Abstract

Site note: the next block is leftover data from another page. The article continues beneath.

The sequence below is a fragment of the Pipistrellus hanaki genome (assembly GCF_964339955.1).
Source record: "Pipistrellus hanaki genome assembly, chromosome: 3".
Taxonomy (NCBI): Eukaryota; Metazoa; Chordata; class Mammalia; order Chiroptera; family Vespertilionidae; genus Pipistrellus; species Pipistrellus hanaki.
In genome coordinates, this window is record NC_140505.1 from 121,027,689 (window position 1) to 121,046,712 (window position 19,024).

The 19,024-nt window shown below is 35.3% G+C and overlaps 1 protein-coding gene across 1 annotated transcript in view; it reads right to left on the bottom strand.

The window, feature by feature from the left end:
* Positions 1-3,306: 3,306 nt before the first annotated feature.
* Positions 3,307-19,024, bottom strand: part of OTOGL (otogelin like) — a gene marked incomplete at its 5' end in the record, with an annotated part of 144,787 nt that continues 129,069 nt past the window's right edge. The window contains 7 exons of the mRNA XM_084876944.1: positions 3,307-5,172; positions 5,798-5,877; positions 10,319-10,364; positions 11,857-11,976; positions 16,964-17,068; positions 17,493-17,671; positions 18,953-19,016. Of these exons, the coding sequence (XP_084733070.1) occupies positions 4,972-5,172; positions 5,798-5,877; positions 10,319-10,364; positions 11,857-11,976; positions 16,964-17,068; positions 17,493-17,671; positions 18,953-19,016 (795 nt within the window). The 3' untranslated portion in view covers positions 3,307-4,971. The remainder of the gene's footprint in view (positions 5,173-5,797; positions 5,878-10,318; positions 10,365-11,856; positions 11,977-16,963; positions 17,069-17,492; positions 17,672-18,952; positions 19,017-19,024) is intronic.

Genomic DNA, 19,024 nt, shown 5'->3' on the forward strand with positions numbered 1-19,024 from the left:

Variations of precipitation, temperature, and runoff in the Yellow River source region were analyzed with the Mann–Kendall and Spearman rank correlation tests over the past 60 years. Based on the seven climate scenarios from CMIP5 climate models under RCP2.6, RCP4.5, and RCP8.5, responses of hydrological process to climate change were simulated using the Variable Infiltration Capacity (VIC) model. Variation analysis results indicated that recorded temperature presented significant increasing trend. Daily minimum temperature presented higher increasing trend than daily maximum temperature. Annual gross precipitation presented minor increasing and annual runoff presented minor decreasing. The VIC model performed well on simulating monthly discharge at Tangnaihai station, with NSE of 0.91 and 0.93 in calibration and validation periods, respectively. The projected annual mean temperature would rise (with 25th and 75th percentiles) 1.07–1.32 °C, 1.76–2.33 °C, 3.45–4.29 °C, annual precipitation is expected to increase 3.43%–11.77%, 8.05%–17.27%, 12.84%–27.89%, and runoff would moderately increase with high variability of 0.82%–14.26%, −3.41%–19.14%, 1.43%–38.26% relative to the baseline of 1961–1990 under each RCP in the 2080s, respectively. The inhomogeneity of runoff may increase in the future. Many more droughts and floods under climate change may threaten social development in this region in the future.

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